In the 1950s, “large” was the only size car many makes offered. Since then—mostly due to cost and fuel economy—small cars all the way down to “tiny” have been made available. But some people still like ’em big.
For those buyers, the pickings are rather slim these days—at least compared to other automotive classes. We count just seven vehicles in the Large Car class, a number that has gone down significantly in recent years.
Pickings are also pretty slim when it comes to body styles. All the cars come only as 4-door sedans…no exceptions. V6 engines are standard in all but two (the Buick LaCrosse and Chevrolet Impala both come standard with a 4-cylinder), and only two (the Chrysler 300 and Dodge Charger) offer an optional V8.
Though there has been some recent activity in this class—the Buick LaCrosse and the Kia Cadenza were both redesigned for 2017, and the Toyota Avalon is redesigned this year—the future of the category doesn’t look bright at this point. In April 2018, Ford announced that its future product line would be transitioning away from passenger cars toward SUV-type vehicles, and that the company would not be investing in future generations of its traditional sedans—that means the Ford Taurus will be phased out in the near future. Similarly, the current generation of the Chevrolet Impala is likely to be the last, and the long-term future of the Chrysler 300 and Dodge Charger seems a bit hazy as well.
As mentioned above, the Toyota Avalon is redesigned for 2019. Both the new Avalon and the 2019 updates to the Buick LaCrosse are detailed in their respective Best Buy reviews.
The Chrysler 300 gets an available “Black Noise” wheel finish, while the Dodge Charger lineup sees several revisions. All-wheel drive is now available on the base Charger SXT model, and the GT (which was formerly AWD only) is now available with rear-wheel drive. GT and R/T models get a number of upgrades, including standard performance suspension with Bilstein shock absorbers, retuned steering, performance bolstered seats, and new 20-inch wheel options. The R/T Scat Pack gets an optional Bilstein adaptive damping suspension with Auto, Sport, and Track modes, as well as an available satin-black hood. Both R/T Scat Pack and SRT Hellcat models receive a new performance grille with dual air inlets and standard Launch Assist and Line Lock. Those last two items are high-performance, track-focused driving aids—Launch Assist uses wheel-speed sensors and modulates engine torque for optimal traction in high-speed launches, and Line Lock engages the front brakes but keeps the rear wheels free for “burnouts” at a drag strip. The SRT Hellcat also gets some additional high-performance hardware, as well as new options such as a satin-black hood and an Alcantera interior package.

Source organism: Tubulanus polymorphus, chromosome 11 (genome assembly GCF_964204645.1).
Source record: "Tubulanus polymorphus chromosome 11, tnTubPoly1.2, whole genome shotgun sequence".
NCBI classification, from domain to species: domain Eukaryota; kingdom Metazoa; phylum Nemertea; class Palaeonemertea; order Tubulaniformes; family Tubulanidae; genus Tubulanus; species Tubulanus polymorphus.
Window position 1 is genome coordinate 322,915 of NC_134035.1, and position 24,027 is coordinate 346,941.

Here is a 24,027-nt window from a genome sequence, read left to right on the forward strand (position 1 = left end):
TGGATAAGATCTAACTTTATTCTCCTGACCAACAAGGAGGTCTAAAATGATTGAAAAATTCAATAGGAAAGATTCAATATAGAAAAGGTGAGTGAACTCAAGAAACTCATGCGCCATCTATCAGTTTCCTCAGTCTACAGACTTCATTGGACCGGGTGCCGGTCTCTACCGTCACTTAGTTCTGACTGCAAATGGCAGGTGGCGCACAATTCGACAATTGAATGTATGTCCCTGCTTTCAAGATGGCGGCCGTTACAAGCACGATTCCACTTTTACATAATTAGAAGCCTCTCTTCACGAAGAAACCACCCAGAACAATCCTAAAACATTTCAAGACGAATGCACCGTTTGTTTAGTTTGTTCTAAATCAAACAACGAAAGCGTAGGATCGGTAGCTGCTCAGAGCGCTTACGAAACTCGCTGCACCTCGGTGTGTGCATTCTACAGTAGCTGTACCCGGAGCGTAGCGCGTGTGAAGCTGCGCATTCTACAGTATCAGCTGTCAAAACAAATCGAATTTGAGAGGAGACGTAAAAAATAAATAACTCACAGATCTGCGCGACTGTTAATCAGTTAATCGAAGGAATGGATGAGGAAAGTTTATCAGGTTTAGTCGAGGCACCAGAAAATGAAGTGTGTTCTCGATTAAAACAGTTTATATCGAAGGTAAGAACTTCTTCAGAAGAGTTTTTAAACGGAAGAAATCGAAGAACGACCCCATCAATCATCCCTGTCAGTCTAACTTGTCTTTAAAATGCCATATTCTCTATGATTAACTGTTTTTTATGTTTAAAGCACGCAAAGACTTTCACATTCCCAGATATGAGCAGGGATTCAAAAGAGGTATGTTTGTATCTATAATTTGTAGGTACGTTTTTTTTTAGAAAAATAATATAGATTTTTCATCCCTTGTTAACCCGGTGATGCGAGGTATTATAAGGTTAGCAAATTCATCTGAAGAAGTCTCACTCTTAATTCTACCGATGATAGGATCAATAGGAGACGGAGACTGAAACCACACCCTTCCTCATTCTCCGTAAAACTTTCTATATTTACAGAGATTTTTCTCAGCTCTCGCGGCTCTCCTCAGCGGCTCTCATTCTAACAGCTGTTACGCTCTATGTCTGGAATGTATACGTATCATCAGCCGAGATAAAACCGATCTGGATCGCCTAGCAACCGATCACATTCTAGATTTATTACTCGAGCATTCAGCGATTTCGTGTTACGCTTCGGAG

The Chevrolet Impala sees no changes of note for what could be its last, or second-to-last, model year. The Ford Taurus Limited model now comes standard with blind-spot alert. The Kia Cadenza gets some additional standard equipment and a slight repositioning of its optional equipment packages.
The Buick LaCrosse and Toyota Avalon offer the choice of a hybrid powertrain. The Buick LaCrosse and Ford Taurus offer all-wheel drive in place of front-wheel drive.
Then there are the similar Chrysler 300 and Dodge Charger, which also offer all-wheel drive, though in these cases, it’s in place of rear-wheel drive (the 300 and Charger are the only RWD vehicles in the class). But their real claim to fame is that they offer a V6, a V8, and really stompin’ V8s. A healthy 5.7-liter “Hemi” V8 is offered in standard models (it makes 363 hp in the 300 and 370 hp in the Charger), but the potent Charger R/T Scat Pack comes with a 485-horsepower 6.4-liter V8, and the Charger SRT Hellcat packs a supercharged 707-hp 6.2-liter V8. These are executive hot rods that can rival some far more expensive premium sedans for performance.